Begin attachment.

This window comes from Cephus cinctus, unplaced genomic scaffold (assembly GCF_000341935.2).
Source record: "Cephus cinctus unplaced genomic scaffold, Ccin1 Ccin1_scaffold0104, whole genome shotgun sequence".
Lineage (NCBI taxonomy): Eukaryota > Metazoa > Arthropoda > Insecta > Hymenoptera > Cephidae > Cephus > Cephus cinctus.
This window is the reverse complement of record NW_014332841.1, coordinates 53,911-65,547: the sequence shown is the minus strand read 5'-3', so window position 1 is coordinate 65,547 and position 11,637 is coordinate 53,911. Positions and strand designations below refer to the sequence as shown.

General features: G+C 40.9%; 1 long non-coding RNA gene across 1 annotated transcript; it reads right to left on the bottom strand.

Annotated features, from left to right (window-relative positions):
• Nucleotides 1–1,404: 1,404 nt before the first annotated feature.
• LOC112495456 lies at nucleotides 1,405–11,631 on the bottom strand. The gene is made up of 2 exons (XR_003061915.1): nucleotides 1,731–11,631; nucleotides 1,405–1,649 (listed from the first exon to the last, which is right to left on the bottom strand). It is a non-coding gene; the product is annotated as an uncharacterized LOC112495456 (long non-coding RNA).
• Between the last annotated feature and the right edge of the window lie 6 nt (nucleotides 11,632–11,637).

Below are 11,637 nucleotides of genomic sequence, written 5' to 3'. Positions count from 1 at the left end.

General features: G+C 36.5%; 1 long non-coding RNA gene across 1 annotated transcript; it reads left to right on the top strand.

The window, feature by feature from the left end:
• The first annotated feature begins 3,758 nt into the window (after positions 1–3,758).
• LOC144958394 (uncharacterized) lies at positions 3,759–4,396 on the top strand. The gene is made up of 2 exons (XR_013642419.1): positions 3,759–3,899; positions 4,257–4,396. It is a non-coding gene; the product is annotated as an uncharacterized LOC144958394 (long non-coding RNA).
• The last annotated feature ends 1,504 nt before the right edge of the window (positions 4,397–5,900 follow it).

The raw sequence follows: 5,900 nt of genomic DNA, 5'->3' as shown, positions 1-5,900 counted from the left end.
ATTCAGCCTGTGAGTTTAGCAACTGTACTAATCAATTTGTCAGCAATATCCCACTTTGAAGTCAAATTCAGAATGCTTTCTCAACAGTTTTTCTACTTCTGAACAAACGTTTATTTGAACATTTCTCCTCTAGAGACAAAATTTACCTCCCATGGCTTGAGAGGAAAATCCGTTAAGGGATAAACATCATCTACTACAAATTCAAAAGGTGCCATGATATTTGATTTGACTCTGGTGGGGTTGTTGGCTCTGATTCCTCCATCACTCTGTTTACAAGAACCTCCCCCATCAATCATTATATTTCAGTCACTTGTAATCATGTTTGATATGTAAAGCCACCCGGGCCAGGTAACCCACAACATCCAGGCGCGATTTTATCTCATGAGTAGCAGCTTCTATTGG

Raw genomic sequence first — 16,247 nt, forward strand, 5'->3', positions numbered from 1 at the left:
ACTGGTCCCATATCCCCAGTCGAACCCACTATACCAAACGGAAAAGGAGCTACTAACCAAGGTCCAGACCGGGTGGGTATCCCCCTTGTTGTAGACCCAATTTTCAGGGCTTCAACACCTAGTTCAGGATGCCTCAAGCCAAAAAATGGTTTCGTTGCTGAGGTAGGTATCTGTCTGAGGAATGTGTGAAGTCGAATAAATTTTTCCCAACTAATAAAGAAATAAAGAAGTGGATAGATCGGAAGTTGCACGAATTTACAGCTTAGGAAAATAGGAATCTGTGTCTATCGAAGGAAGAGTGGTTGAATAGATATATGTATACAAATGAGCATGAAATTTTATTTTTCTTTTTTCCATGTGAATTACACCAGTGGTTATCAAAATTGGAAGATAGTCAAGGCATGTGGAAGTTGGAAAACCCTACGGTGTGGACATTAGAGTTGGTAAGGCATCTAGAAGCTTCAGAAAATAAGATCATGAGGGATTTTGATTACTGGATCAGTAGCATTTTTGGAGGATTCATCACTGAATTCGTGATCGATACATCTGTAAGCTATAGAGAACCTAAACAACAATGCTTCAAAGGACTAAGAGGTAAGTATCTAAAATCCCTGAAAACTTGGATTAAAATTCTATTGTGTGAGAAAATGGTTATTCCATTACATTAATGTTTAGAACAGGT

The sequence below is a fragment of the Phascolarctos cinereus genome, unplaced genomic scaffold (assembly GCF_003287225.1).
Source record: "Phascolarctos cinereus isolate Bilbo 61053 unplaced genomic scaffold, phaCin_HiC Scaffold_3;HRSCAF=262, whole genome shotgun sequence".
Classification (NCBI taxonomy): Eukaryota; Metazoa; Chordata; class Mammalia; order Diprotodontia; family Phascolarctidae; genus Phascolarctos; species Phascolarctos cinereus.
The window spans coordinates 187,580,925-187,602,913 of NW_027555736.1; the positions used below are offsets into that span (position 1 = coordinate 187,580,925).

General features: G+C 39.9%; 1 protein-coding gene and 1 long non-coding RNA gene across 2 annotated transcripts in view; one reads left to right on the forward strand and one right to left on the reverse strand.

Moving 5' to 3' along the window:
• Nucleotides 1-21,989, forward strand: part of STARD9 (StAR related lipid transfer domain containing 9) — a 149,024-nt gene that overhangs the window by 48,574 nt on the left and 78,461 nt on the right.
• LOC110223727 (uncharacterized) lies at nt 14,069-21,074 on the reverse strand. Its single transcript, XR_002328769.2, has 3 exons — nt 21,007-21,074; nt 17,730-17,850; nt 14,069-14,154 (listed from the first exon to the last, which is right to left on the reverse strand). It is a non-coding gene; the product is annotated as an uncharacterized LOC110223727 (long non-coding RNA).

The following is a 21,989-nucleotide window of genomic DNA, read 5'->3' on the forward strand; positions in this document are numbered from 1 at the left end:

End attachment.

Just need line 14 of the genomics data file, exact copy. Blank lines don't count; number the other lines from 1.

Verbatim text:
• LOC144958394 (uncharacterized) lies at positions 3,759–4,396 on the top strand. The gene is made up of 2 exons (XR_013642419.1): positions 3,759–3,899; positions 4,257–4,396. It is a non-coding gene; the product is annotated as an uncharacterized LOC144958394 (long non-coding RNA).